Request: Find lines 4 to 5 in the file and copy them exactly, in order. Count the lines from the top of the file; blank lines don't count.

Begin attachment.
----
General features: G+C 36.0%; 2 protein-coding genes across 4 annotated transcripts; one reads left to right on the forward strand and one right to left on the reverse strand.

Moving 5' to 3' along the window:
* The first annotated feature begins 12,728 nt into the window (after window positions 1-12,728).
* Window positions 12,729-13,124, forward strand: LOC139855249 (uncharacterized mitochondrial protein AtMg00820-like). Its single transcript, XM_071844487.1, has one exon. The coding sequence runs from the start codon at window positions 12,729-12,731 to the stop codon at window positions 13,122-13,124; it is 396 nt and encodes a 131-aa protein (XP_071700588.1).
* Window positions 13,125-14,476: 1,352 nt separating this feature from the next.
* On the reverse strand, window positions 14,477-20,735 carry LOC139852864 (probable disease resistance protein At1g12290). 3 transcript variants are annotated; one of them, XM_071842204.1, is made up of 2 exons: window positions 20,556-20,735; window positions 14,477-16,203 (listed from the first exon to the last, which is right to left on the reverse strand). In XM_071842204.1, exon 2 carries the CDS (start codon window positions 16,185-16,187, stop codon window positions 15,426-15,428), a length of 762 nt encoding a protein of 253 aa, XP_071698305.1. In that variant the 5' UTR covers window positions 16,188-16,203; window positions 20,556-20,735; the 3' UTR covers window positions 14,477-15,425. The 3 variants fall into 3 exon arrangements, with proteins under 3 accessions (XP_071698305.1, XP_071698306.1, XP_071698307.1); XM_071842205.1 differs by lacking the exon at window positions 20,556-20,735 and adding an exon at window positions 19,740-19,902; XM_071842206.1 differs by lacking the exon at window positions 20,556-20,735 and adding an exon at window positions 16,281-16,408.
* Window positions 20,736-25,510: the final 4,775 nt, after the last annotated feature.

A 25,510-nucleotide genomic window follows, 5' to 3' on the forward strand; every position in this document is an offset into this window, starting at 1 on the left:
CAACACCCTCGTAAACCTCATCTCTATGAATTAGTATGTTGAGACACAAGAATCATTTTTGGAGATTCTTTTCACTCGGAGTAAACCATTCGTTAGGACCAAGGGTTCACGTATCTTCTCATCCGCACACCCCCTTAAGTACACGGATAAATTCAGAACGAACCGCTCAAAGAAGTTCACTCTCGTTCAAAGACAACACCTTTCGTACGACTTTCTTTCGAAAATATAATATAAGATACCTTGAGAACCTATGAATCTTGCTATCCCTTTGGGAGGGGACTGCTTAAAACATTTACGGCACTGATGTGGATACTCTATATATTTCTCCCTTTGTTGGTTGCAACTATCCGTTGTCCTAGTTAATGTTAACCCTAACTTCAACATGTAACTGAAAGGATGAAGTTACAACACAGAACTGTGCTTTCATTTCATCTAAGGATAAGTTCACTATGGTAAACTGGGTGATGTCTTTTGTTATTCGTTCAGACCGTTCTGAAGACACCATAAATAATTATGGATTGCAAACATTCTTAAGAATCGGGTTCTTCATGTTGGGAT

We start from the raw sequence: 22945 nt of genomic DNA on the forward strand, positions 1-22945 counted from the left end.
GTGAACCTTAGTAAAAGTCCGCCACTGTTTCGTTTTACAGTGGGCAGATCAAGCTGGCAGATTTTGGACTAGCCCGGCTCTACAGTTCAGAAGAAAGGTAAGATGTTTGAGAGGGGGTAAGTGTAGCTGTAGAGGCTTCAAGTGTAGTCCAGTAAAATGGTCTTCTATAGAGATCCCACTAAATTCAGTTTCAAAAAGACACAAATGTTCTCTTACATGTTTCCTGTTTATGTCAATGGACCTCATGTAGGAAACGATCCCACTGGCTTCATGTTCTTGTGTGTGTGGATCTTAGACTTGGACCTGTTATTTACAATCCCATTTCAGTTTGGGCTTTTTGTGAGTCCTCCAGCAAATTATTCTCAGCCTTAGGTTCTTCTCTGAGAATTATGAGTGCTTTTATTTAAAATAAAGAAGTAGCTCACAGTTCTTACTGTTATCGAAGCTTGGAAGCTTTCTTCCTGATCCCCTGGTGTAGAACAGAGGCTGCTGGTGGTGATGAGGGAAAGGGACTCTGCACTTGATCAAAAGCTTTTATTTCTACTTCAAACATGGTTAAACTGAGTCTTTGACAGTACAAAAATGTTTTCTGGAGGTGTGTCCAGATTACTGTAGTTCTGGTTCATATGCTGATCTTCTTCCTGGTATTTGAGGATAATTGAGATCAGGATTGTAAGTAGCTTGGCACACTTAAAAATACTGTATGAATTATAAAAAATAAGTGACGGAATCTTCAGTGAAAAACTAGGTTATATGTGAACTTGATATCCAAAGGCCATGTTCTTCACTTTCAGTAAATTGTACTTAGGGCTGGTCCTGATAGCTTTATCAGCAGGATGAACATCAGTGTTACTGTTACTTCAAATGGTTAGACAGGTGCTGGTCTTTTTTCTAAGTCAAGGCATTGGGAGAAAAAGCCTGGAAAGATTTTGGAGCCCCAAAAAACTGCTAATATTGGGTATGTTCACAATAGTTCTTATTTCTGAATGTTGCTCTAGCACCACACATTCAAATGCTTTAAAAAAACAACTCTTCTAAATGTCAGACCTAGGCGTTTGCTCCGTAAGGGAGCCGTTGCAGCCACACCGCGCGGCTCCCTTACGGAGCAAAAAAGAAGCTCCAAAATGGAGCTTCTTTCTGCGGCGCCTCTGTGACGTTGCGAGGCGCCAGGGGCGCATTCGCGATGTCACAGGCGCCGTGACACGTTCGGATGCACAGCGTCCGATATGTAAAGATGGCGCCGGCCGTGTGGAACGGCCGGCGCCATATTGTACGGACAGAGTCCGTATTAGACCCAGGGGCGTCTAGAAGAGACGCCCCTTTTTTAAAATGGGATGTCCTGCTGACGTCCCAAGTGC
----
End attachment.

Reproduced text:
* Window positions 12,729-13,124, forward strand: LOC139855249 (uncharacterized mitochondrial protein AtMg00820-like). Its single transcript, XM_071844487.1, has one exon. The coding sequence runs from the start codon at window positions 12,729-12,731 to the stop codon at window positions 13,122-13,124; it is 396 nt and encodes a 131-aa protein (XP_071700588.1).
* Window positions 13,125-14,476: 1,352 nt separating this feature from the next.